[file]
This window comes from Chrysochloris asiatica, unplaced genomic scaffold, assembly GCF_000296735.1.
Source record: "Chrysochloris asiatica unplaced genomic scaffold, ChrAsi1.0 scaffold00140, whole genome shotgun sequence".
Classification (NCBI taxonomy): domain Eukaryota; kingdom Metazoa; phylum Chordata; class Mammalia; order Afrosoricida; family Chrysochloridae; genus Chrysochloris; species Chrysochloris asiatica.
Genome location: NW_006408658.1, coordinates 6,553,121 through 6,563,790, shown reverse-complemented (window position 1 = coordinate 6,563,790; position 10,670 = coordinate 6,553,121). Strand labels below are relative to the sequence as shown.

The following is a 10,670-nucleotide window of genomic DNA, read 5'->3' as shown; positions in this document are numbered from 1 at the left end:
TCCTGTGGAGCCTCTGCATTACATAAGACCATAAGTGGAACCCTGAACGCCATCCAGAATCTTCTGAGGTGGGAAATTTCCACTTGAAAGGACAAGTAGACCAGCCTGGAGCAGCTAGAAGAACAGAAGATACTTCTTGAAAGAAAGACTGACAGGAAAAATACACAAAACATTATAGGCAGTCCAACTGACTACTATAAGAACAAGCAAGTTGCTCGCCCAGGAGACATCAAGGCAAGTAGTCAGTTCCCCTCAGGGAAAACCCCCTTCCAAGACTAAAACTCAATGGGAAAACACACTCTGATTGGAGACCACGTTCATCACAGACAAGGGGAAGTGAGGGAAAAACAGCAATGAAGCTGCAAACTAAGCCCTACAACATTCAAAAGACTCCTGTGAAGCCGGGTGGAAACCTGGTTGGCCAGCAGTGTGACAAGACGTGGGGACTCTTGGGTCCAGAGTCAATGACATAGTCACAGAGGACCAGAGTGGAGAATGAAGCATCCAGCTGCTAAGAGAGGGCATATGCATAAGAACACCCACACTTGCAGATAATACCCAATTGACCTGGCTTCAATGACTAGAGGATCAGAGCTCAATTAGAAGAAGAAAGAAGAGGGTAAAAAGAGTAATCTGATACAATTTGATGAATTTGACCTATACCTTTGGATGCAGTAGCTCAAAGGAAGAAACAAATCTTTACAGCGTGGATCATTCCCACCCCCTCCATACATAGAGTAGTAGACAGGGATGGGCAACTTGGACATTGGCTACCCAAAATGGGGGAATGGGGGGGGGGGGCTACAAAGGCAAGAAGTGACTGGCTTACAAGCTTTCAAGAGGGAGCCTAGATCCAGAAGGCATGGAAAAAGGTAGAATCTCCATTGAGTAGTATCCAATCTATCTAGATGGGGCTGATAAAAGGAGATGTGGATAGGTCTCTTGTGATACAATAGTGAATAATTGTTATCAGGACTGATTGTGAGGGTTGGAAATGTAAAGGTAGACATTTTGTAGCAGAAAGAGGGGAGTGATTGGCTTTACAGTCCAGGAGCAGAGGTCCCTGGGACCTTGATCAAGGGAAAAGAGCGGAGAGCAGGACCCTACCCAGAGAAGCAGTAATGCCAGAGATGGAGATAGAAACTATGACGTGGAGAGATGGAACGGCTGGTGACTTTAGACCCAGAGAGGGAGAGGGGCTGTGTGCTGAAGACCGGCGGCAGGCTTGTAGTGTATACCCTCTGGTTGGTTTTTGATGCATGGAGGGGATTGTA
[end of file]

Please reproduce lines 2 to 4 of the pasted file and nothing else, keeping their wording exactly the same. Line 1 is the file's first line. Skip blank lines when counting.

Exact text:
Source record: "Chrysochloris asiatica unplaced genomic scaffold, ChrAsi1.0 scaffold00140, whole genome shotgun sequence".
Classification (NCBI taxonomy): domain Eukaryota; kingdom Metazoa; phylum Chordata; class Mammalia; order Afrosoricida; family Chrysochloridae; genus Chrysochloris; species Chrysochloris asiatica.
Genome location: NW_006408658.1, coordinates 6,553,121 through 6,563,790, shown reverse-complemented (window position 1 = coordinate 6,563,790; position 10,670 = coordinate 6,553,121). Strand labels below are relative to the sequence as shown.